Why We Need More (Women) Leaders – Nancy Dearman

Beautiful Latina Woman Smiling

There’s been a lot of talk this past year about why more women don’t become leaders. About what our society needs to change to produce more female leaders. There’s even been some discussion about why women are better leaders than men in some arenas.

Often overlooked is this basic reality: what the world needs is more leaders, of whatever gender or any other characteristic. We need more leaders at every level in every kind of organization — businesses, government, schools, neighborhood and professional associations, unions, religious entities, and charitable institutions.

With change, crisis, and complexity coming at us faster and faster from all directions, we dare not depend on just a few to lead us and we dare not eliminate any group of people from the opportunity to lead others to a better future.

John Kotter defines leadership as “creating a vision of the future and strategies for producing the changes needed to achieve that vision; aligning people around the vision; and motivating them to overcome barriers and produce the changes needed to achieve the vision.”

How many people acting in these ways does the world need?

Millions.

And they need to come from everywhere.

In today’s organizations, we need to unlock the leadership potential within so those who want to lead, get to. From the senior information technology official who knows that her department can be a better partner for the business, to the first-shift line worker really irritated that her shift can’t seem to match the productivity of the third shift, we have seen that under the right circumstances, leaders will step forward to make a difference.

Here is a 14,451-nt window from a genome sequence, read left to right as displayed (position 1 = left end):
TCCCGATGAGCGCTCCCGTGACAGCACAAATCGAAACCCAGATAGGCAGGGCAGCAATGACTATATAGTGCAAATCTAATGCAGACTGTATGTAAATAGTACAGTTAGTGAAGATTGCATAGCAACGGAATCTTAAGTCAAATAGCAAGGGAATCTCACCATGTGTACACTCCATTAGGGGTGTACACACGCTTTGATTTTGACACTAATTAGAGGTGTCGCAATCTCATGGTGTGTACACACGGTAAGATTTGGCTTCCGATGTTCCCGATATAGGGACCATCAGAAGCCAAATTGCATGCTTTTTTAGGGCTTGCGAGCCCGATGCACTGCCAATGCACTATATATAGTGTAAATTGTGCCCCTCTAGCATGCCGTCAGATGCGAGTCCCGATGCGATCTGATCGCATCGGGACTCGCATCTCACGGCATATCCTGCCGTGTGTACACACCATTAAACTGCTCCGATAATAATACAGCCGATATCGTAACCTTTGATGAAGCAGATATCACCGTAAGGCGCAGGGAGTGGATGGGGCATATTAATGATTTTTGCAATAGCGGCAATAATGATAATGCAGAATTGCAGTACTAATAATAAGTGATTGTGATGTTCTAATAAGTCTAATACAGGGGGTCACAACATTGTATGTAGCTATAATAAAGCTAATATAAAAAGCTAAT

What are the right circumstances?

A culture where the vision for the future is clearly understood throughout the organization. A culture where people are invited to step forward to help advance the vision in small and big ways. A culture where good-faith efforts that don’t work out are seen as bigger barriers to tackle, or a reason to re-examine the goals, rather than as a failure that must be punished. A culture where transparency is the norm, barriers to progress are shared, and people are asked to help knock down those barriers. A culture where wins, both large and small, are widely celebrated. A leadership culture, where one seldom hears the phrases, “That’s not your job,” or “That’s not my job.”

Read Full Article via Why We Need More (Women) Leaders – Nancy Dearman – Harvard Business Review.

More than a quarter century in business Jim Woods successful clients speaks to his solid reputation for groundbreaking work and targeted results in the areas of leadership training, organizational development, executive development, executive coaching and front-line employee development.  Learn more. 

Thank you for sharing this article. Jim 

About

Jim Woods is president of The Jim Woods Group. A management consulting firm. Go here to see his work www.jimwoodsgroup.com. He advises and speaks to organizations large and small on how to increase top line growth in times of uncertainty and complexity. Some of his speaking and consulting clients include: U.S. Army, MITRE Corporation, Pitney Bowes, Whirlpool, and 3M. See more at his website www.jimwoodsgroup.com.

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